With the prevalence of loss leaders, lowest price guarantees, package deals that save you so much money, and other marketing techniques, it is easy to get trapped worrying about which retailer is the best deal to obtain what you seek. However, I wonder if there is a greater casualty than our time: our sense of joy at receiving a gift.
My wife and I were having lunch in a local café today that, due to a problem with the telephone line, did not have internet access. This meant they were unable to take card payments or offer free wi-fi. The young man in front of me in the queue tried to pay by card, and instead had to go to the cash point to take out enough money to cover his bill; which he did without complaint. However, shortly after I overheard him complaining to the staff the internet was not working, and that it was the only reason he had come to the café rather than the library. He then stormed off 10 metres down the road to the library, leaving his coffee and cake.
I was both puzzled and amused that he did not think having to go to a cash point in the rain because the card machine was not working was fine, but not receiving free wi-fi was worth storming out over. What was there about something being free that made its removal worse than increased difficulty in paying?
While some free benefits are not (for example the “free pastry” that actually covers an increase in drink prices), a business that has a wireless internet connection anyway is covering the cost through sales whether or not they allow customers to use it, so no-one is loosing out on something they have arguably paid for.
Had he accepted a perceived lower quality of coffee or cake to have free wi-fi, there might be a quasi-cost, but his alternative was to use the library.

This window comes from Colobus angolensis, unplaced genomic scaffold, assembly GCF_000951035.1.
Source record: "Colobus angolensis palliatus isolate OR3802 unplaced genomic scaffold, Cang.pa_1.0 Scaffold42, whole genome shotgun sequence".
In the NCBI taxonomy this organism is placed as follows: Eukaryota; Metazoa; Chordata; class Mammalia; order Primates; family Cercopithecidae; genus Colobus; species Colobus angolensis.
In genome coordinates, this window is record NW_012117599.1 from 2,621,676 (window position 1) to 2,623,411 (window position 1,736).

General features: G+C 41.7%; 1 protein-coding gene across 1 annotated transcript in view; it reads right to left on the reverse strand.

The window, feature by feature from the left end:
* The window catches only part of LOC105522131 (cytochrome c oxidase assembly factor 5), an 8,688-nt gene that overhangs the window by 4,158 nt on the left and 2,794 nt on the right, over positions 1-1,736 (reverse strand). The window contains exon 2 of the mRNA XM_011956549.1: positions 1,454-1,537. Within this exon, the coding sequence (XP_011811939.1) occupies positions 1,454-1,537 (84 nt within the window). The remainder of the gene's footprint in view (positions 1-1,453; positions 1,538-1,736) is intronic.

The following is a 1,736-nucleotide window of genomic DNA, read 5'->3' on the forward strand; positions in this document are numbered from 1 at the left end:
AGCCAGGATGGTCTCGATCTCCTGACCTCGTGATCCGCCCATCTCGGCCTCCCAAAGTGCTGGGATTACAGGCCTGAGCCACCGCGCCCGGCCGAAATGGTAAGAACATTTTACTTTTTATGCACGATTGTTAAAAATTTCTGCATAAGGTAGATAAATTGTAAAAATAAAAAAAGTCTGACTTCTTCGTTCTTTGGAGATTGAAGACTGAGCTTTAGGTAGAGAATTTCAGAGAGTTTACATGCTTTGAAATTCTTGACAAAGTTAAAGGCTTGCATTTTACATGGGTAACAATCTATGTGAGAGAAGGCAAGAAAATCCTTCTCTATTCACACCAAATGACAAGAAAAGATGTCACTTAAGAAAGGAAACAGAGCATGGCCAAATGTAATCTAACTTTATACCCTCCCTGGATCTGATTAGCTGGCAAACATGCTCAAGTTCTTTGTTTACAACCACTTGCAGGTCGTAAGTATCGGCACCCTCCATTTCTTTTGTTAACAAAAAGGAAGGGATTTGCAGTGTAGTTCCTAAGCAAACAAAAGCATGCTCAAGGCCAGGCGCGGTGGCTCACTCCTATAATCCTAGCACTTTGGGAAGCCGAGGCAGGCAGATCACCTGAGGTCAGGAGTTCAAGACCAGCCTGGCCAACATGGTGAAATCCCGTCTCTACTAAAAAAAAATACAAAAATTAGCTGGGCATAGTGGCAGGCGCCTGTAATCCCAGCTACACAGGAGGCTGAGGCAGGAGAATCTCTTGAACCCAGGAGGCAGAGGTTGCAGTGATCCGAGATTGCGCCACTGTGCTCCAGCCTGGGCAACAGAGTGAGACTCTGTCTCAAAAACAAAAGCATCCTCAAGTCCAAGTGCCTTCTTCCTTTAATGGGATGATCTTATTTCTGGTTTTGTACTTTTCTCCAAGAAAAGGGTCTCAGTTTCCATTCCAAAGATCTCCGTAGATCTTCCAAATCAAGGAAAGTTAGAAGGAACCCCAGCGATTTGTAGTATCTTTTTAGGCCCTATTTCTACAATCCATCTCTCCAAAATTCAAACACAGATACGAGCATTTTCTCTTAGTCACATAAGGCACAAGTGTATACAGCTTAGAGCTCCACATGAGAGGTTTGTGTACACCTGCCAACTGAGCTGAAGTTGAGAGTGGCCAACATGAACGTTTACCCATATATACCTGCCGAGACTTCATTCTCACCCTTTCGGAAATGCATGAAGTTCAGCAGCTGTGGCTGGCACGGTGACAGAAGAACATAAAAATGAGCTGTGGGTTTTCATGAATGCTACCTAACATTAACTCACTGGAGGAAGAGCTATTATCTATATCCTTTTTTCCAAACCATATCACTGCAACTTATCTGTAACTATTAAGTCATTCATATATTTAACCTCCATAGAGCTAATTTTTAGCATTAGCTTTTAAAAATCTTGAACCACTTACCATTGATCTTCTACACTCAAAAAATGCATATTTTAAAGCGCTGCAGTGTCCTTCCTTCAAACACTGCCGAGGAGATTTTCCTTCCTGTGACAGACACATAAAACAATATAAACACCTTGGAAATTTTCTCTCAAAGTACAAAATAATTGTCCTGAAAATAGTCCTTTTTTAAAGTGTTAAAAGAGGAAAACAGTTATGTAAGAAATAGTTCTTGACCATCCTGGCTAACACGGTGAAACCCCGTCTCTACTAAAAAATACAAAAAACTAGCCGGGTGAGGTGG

I am divided on the issue of free benefits as a marketing technique to draw customers: however, I do feel it is better to treat them as free. If I buy something and usually receive extra that is not (explicitly or implicitly) listed as part of the package, then I have not lost anything if I do not get it.
The consequences of expecting the benefit rather than being surprised each time are two-fold:
loss of joy: if someone gives you a gift you feel a moment of pleasure, because your day has improved; a pleasure you do not feel if someone merely gives you what you have purchased.
increased chance of further loss: while there is no celestial organisation carefully applying punishments, focusing on negatives can lead to experiencing them; as is demonstrated by the young man not only not having his internet, but also leaving the coffee and cake he had paid for.
Therefore – unless I have expended extra effort or otherwise changed my behaviour because of an explicit representation – I try always to remember that free gifts are gifts first and free benefits second.
Do you believe you can be entitled to a gift? Do you avoid places that offer free benefits?